The February 9-and-16 issue of THE NEW YORKER has published an SF story. Or what it thinks is an SF story.
In the past THE NEW YORKER has actually published some very fine SF, including stories by Ursula LeGuin. However, "The Invasion From Outer Space," by Steven Millhauser, is not among them. Before I describe the story, some caveats:
I am not among those who automatically hate any SF written by authors not in our little club. I liked THE HANDMAID'S TALE, think some of Fay Weldon's satires are a hoot, and don't even blame Cormac McCarthy for all the attention he got for THE ROAD, a novel on a topic that SF writers have done earlier and better. My reaction to "The Invasion from Outer Space" is not sour grapes.
Second, I understand that the story is not mimetic SF, but rather a subgenre that uses the tropes of SF in a non-realistic way to make a point. I have written stories like that myself ("People Like Us") and consider it a legitimate form of speculative fiction. And I got the point of this story: that when we expect drama and excitement, we're much more likely to get the mundane. The world ends not with a bang but a whimper. Got it.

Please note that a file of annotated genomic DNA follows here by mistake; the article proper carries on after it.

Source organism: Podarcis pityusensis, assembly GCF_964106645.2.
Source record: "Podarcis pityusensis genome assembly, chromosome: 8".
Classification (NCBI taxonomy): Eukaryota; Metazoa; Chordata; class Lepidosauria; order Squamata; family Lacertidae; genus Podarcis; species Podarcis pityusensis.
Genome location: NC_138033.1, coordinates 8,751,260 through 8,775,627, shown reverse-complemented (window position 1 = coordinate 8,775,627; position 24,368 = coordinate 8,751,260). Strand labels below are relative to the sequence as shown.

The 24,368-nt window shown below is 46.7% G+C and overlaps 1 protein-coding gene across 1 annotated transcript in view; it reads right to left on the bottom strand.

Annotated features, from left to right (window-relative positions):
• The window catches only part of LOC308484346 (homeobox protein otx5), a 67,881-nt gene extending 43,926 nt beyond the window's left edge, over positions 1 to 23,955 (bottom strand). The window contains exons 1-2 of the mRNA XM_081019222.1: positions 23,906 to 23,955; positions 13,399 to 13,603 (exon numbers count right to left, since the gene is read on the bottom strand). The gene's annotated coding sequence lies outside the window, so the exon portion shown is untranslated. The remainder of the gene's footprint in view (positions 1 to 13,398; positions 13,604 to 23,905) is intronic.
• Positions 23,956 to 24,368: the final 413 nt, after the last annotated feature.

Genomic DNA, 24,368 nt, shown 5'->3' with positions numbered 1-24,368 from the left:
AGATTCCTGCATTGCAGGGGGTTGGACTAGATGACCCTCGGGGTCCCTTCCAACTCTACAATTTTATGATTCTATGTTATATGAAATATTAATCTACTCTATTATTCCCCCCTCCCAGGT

That said, this is a boring story. The "invasion" is endless gold-colored dust, organic and replicating, that will eventually smother us all. Meanwhile, people, although disappointed ("We had wanted terror and ecstasy"), just go on with their lives, sweeping the streets free of yellow dust, dusting window ledges, hosing off porches. The reaction is muted ("It's really quite peaceful, in its way") as humanity is extinguished.
So what? I didn't believe this scenario at all, in human terms. Even as metaphor, it's simplistic and boring. I don't expect NEW YORKER readers to appreciate Charles Stross, but a little imagination does seem called for when you're considering invasions from space. What was the fiction editor thinking?